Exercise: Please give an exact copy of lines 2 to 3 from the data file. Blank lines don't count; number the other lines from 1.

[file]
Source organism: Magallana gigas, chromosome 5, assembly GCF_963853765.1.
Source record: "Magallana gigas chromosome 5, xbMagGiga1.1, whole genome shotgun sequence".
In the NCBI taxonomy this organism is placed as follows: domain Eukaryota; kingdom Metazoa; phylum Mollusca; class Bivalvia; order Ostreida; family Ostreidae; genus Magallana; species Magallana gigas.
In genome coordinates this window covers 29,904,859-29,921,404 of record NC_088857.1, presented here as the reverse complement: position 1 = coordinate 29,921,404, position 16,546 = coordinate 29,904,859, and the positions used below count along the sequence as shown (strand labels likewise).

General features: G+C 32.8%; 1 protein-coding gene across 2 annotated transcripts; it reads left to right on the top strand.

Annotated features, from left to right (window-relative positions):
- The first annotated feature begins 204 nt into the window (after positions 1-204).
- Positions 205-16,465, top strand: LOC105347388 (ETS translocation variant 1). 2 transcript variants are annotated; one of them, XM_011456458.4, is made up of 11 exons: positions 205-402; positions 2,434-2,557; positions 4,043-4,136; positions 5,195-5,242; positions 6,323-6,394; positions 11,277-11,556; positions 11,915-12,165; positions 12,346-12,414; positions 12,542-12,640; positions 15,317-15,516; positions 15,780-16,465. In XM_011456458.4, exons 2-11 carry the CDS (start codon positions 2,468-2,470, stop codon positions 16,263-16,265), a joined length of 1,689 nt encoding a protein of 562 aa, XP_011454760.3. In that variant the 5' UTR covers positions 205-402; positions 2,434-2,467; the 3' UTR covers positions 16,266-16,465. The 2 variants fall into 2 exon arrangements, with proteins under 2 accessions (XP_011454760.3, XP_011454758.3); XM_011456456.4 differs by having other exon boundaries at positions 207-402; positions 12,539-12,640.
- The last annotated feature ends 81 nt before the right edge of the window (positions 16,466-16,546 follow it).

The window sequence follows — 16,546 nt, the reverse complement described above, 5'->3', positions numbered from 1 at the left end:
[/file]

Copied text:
Source record: "Magallana gigas chromosome 5, xbMagGiga1.1, whole genome shotgun sequence".
In the NCBI taxonomy this organism is placed as follows: domain Eukaryota; kingdom Metazoa; phylum Mollusca; class Bivalvia; order Ostreida; family Ostreidae; genus Magallana; species Magallana gigas.